My sense of belonging, home, place—it wobbles, like a tree whose roots are 7,854 miles away. Here I have my parents, who speak Hindi at home. My parents make a tremendous effort to grow roots for us so our trees don’t tip over, including going to the Hindu temple and celebrating all the Hindu holidays at home—not all of India is defined by Hinduism, but it defines my family’s version of India—as well as having tons of Indian and desi friends so that we can have as much cultural exposure as possible. These efforts have kept my tree from toppling, and just keep me at a wobble. Nothing can make up for being somewhere where almost everyone is so fundamentally different than you in terms of both looks and heritage, and the culture is so different than the culture presented to you at home.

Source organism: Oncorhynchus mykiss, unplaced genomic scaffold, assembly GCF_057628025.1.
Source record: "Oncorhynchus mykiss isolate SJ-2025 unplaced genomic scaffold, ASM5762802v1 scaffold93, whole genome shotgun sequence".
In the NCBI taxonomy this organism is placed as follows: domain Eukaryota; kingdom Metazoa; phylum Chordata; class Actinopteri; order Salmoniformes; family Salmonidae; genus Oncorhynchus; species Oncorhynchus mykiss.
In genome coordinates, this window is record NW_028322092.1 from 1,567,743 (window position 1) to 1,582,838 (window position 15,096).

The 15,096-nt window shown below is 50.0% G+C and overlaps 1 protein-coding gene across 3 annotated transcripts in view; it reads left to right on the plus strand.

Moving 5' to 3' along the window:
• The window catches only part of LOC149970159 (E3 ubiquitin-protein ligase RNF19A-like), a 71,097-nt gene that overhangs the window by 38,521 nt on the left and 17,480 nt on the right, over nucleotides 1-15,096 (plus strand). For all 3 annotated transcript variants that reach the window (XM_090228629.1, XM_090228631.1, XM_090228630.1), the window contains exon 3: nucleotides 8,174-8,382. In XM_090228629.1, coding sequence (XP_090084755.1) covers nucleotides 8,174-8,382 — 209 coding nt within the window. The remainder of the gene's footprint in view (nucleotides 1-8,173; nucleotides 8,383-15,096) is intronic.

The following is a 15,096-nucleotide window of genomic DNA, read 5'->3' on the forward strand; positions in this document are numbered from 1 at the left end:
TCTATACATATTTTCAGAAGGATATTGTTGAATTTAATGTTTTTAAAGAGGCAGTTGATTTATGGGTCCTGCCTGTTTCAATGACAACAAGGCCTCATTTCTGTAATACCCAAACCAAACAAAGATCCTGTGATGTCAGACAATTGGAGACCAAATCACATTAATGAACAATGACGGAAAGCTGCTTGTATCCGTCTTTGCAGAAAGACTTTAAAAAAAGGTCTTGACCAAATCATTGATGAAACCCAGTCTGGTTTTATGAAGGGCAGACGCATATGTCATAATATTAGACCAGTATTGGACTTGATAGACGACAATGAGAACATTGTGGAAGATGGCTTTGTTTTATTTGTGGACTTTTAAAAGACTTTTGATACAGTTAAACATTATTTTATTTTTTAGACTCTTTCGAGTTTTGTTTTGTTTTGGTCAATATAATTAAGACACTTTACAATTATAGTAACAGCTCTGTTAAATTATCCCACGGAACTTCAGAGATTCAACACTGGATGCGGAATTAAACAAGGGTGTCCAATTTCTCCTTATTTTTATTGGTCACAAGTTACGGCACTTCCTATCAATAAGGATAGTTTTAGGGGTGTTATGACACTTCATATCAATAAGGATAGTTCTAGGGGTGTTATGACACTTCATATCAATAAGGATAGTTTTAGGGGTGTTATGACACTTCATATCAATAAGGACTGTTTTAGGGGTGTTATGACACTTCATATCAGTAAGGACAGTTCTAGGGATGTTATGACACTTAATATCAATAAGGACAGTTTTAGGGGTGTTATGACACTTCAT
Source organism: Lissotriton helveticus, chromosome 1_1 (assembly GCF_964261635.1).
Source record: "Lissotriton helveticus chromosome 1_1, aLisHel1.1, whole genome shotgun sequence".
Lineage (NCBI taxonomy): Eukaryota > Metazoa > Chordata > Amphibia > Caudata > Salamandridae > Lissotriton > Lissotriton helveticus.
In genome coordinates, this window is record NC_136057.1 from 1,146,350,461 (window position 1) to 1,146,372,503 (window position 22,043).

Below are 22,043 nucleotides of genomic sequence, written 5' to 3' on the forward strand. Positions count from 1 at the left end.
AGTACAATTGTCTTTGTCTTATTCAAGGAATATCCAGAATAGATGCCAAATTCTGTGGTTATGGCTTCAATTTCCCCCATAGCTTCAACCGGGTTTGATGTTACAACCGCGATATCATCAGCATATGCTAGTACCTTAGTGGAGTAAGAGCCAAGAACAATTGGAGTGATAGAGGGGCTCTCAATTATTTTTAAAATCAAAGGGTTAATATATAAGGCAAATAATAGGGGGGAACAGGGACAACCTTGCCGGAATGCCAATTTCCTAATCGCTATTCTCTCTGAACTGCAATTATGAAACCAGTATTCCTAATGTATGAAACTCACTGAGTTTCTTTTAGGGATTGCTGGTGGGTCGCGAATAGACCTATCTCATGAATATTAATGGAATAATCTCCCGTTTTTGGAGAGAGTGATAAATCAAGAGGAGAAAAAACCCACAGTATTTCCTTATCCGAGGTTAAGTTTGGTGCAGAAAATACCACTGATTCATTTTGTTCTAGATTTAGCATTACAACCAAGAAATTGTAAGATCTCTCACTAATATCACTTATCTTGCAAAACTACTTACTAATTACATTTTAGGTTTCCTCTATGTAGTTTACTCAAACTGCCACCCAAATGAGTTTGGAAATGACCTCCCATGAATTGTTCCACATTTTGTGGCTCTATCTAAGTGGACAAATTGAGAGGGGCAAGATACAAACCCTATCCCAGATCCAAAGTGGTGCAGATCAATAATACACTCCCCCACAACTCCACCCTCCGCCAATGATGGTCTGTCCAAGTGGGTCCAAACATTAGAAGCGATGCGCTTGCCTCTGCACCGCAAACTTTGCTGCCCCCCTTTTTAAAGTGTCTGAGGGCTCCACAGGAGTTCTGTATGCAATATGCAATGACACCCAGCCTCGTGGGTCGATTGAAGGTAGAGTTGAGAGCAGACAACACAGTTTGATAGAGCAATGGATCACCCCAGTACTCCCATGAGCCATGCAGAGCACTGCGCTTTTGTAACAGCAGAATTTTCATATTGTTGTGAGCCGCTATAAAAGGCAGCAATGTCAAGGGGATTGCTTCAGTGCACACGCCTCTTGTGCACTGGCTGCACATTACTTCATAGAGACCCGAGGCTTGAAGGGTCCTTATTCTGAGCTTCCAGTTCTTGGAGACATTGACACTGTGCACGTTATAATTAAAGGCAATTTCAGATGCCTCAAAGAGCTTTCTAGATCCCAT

For this reason, remnants of my family’s past, both here in my New York apartment and in my grandparents’ house, are incredibly important in reducing the steady wobble of my identity tree to the occasional shake. My grandma’s basement, which I again visited this summer, helps transport my roots from my family India back to my daily existence in New York. Seeing my mother and grandfather’s hundreds upon hundreds of old books, with their yellowing, brittle pages, seems to orient me. It gives me a sense of Oh, this is where I come from. I discovered, after exploring the books, that I get my love for reading from my mother and grandfather—we even share a love for Agatha Christie mysteries. My grandfather died when I was 13, just two years ago, but my time with him was limited to my annual two weeks in Jaipur. We couldn’t really ever get to know each other on the level that my friends and their nearby grandparents often do. For me, looking at all of his old books was like unraveling another layer of his identity: sharing the same taste in books brings a more familial sense to my memory of our relationship. That may seem rudimentary, sharing a taste in books—but to me, it’s everything.